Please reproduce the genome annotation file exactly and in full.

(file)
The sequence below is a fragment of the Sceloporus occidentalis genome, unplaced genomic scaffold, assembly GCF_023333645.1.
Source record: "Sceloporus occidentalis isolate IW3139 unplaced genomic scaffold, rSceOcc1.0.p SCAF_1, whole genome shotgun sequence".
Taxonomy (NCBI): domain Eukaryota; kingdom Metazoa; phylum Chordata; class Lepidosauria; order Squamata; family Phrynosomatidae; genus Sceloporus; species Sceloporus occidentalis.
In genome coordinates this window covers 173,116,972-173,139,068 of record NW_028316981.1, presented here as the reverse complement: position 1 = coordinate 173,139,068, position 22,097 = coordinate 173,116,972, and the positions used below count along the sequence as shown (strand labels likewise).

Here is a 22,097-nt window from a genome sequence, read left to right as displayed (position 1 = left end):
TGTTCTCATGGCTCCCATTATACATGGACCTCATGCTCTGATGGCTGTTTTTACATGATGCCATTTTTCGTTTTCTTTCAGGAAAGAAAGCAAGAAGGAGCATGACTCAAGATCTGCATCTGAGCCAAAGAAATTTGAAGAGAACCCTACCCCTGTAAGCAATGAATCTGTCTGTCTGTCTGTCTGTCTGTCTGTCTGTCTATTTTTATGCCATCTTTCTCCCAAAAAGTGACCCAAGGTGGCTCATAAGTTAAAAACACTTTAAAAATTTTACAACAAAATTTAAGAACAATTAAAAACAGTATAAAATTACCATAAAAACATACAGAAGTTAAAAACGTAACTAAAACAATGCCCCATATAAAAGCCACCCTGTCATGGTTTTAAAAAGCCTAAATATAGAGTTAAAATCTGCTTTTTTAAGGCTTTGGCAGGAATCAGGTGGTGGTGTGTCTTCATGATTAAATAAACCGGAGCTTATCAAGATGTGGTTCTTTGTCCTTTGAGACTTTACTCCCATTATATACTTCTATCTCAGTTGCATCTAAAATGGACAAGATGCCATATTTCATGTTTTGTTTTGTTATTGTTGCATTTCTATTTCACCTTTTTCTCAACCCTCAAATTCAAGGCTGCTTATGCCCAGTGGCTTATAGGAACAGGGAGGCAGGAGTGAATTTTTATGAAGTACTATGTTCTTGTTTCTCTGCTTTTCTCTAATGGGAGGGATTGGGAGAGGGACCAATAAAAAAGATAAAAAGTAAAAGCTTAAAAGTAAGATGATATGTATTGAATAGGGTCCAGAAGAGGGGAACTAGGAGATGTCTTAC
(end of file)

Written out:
The sequence below is a fragment of the Sceloporus occidentalis genome, unplaced genomic scaffold, assembly GCF_023333645.1.
Source record: "Sceloporus occidentalis isolate IW3139 unplaced genomic scaffold, rSceOcc1.0.p SCAF_1, whole genome shotgun sequence".
Taxonomy (NCBI): domain Eukaryota; kingdom Metazoa; phylum Chordata; class Lepidosauria; order Squamata; family Phrynosomatidae; genus Sceloporus; species Sceloporus occidentalis.
In genome coordinates this window covers 173,116,972-173,139,068 of record NW_028316981.1, presented here as the reverse complement: position 1 = coordinate 173,139,068, position 22,097 = coordinate 173,116,972, and the positions used below count along the sequence as shown (strand labels likewise).

Here is a 22,097-nt window from a genome sequence, read left to right as displayed (position 1 = left end):
TGTTCTCATGGCTCCCATTATACATGGACCTCATGCTCTGATGGCTGTTTTTACATGATGCCATTTTTCGTTTTCTTTCAGGAAAGAAAGCAAGAAGGAGCATGACTCAAGATCTGCATCTGAGCCAAAGAAATTTGAAGAGAACCCTACCCCTGTAAGCAATGAATCTGTCTGTCTGTCTGTCTGTCTGTCTGTCTGTCTATTTTTATGCCATCTTTCTCCCAAAAAGTGACCCAAGGTGGCTCATAAGTTAAAAACACTTTAAAAATTTTACAACAAAATTTAAGAACAATTAAAAACAGTATAAAATTACCATAAAAACATACAGAAGTTAAAAACGTAACTAAAACAATGCCCCATATAAAAGCCACCCTGTCATGGTTTTAAAAAGCCTAAATATAGAGTTAAAATCTGCTTTTTTAAGGCTTTGGCAGGAATCAGGTGGTGGTGTGTCTTCATGATTAAATAAACCGGAGCTTATCAAGATGTGGTTCTTTGTCCTTTGAGACTTTACTCCCATTATATACTTCTATCTCAGTTGCATCTAAAATGGACAAGATGCCATATTTCATGTTTTGTTTTGTTATTGTTGCATTTCTATTTCACCTTTTTCTCAACCCTCAAATTCAAGGCTGCTTATGCCCAGTGGCTTATAGGAACAGGGAGGCAGGAGTGAATTTTTATGAAGTACTATGTTCTTGTTTCTCTGCTTTTCTCTAATGGGAGGGATTGGGAGAGGGACCAATAAAAAAGATAAAAAGTAAAAGCTTAAAAGTAAGATGATATGTATTGAATAGGGTCCAGAAGAGGGGAACTAGGAGATGTCTTAC